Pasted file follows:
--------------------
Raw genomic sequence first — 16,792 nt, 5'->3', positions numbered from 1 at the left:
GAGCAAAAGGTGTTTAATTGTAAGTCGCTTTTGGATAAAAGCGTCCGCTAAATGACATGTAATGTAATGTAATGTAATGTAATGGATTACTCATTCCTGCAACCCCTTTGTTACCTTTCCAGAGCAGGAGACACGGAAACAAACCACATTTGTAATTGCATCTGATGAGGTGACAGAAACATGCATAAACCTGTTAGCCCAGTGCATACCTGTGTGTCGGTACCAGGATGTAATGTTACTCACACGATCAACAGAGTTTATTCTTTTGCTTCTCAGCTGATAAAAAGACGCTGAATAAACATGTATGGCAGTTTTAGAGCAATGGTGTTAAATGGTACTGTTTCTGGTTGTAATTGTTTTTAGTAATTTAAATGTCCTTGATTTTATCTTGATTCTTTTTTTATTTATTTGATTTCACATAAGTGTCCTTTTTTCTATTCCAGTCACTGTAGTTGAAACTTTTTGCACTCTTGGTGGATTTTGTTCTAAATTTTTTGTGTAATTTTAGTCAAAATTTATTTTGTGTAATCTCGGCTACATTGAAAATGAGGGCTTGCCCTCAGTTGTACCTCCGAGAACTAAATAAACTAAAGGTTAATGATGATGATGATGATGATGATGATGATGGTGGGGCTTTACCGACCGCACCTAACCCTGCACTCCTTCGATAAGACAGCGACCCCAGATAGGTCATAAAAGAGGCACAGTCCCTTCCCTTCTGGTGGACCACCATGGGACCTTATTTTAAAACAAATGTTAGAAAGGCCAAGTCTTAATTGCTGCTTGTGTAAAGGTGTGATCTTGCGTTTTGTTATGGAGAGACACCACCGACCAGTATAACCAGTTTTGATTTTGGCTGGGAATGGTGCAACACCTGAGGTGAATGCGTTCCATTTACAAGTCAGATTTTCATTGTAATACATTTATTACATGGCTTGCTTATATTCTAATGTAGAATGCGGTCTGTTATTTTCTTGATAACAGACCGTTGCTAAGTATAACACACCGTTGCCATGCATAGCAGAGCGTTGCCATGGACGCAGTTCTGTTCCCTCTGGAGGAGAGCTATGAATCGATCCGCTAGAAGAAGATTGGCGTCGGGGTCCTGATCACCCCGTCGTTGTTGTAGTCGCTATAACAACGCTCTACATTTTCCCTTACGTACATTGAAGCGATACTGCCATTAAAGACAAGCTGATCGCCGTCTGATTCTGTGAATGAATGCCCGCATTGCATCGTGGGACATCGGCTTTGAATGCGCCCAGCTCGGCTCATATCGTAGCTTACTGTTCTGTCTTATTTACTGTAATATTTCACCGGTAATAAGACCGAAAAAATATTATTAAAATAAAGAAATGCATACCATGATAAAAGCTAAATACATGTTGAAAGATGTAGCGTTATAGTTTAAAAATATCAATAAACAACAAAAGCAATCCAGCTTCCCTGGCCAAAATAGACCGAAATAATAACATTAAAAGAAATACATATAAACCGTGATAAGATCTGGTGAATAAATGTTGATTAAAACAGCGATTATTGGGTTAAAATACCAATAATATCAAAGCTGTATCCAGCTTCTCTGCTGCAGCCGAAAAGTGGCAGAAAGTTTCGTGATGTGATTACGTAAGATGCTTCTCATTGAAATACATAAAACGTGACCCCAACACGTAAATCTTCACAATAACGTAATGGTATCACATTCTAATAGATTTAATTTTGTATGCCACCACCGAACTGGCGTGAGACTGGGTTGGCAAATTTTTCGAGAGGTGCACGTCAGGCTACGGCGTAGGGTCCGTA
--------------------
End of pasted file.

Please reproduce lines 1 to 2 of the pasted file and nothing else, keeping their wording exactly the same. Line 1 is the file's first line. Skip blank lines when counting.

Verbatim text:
Raw genomic sequence first — 16,792 nt, 5'->3', positions numbered from 1 at the left:
GAGCAAAAGGTGTTTAATTGTAAGTCGCTTTTGGATAAAAGCGTCCGCTAAATGACATGTAATGTAATGTAATGTAATGTAATGGATTACTCATTCCTGCAACCCCTTTGTTACCTTTCCAGAGCAGGAGACACGGAAACAAACCACATTTGTAATTGCATCTGATGAGGTGACAGAAACATGCATAAACCTGTTAGCCCAGTGCATACCTGTGTGTCGGTACCAGGATGTAATGTTACTCACACGATCAACAGAGTTTATTCTTTTGCTTCTCAGCTGATAAAAAGACGCTGAATAAACATGTATGGCAGTTTTAGAGCAATGGTGTTAAATGGTACTGTTTCTGGTTGTAATTGTTTTTAGTAATTTAAATGTCCTTGATTTTATCTTGATTCTTTTTTTATTTATTTGATTTCACATAAGTGTCCTTTTTTCTATTCCAGTCACTGTAGTTGAAACTTTTTGCACTCTTGGTGGATTTTGTTCTAAATTTTTTGTGTAATTTTAGTCAAAATTTATTTTGTGTAATCTCGGCTACATTGAAAATGAGGGCTTGCCCTCAGTTGTACCTCCGAGAACTAAATAAACTAAAGGTTAATGATGATGATGATGATGATGATGATGATGGTGGGGCTTTACCGACCGCACCTAACCCTGCACTCCTTCGATAAGACAGCGACCCCAGATAGGTCATAAAAGAGGCACAGTCCCTTCCCTTCTGGTGGACCACCATGGGACCTTATTTTAAAACAAATGTTAGAAAGGCCAAGTCTTAATTGCTGCTTGTGTAAAGGTGTGATCTTGCGTTTTGTTATGGAGAGACACCACCGACCAGTATAACCAGTTTTGATTTTGGCTGGGAATGGTGCAACACCTGAGGTGAATGCGTTCCATTTACAAGTCAGATTTTCATTGTAATACATTTATTACATGGCTTGCTTATATTCTAATGTAGAATGCGGTCTGTTATTTTCTTGATAACAGACCGTTGCTAAGTATAACACACCGTTGCCATGCATAGCAGAGCGTTGCCATGGACGCAGTTCTGTTCCCTCTGGAGGAGAGCTATGAATCGATCCGCTAGAAGAAGATTGGCGTCGGGGTCCTGATCACCCCGTCGTTGTTGTAGTCGCTATAACAACGCTCTACATTTTCCCTTACGTACATTGAAGCGATACTGCCATTAAAGACAAGCTGATCGCCGTCTGATTCTGTGAATGAATGCCCGCATTGCATCGTGGGACATCGGCTTTGAATGCGCCCAGCTCGGCTCATATCGTAGCTTACTGTTCTGTCTTATTTACTGTAATATTTCACCGGTAATAAGACCGAAAAAATATTATTAAAATAAAGAAATGCATACCATGATAAAAGCTAAATACATGTTGAAAGATGTAGCGTTATAGTTTAAAAATATCAATAAACAACAAAAGCAATCCAGCTTCCCTGGCCAAAATAGACCGAAATAATAACATTAAAAGAAATACATATAAACCGTGATAAGATCTGGTGAATAAATGTTGATTAAAACAGCGATTATTGGGTTAAAATACCAATAATATCAAAGCTGTATCCAGCTTCTCTGCTGCAGCCGAAAAGTGGCAGAAAGTTTCGTGATGTGATTACGTAAGATGCTTCTCATTGAAATACATAAAACGTGACCCCAACACGTAAATCTTCACAATAACGTAATGGTATCACATTCTAATAGATTTAATTTTGTATGCCACCACCGAACTGGCGTGAGACTGGGTTGGCAAATTTTTCGAGAGGTGCACGTCAGGCTACGGCGTAGGGTCCGTA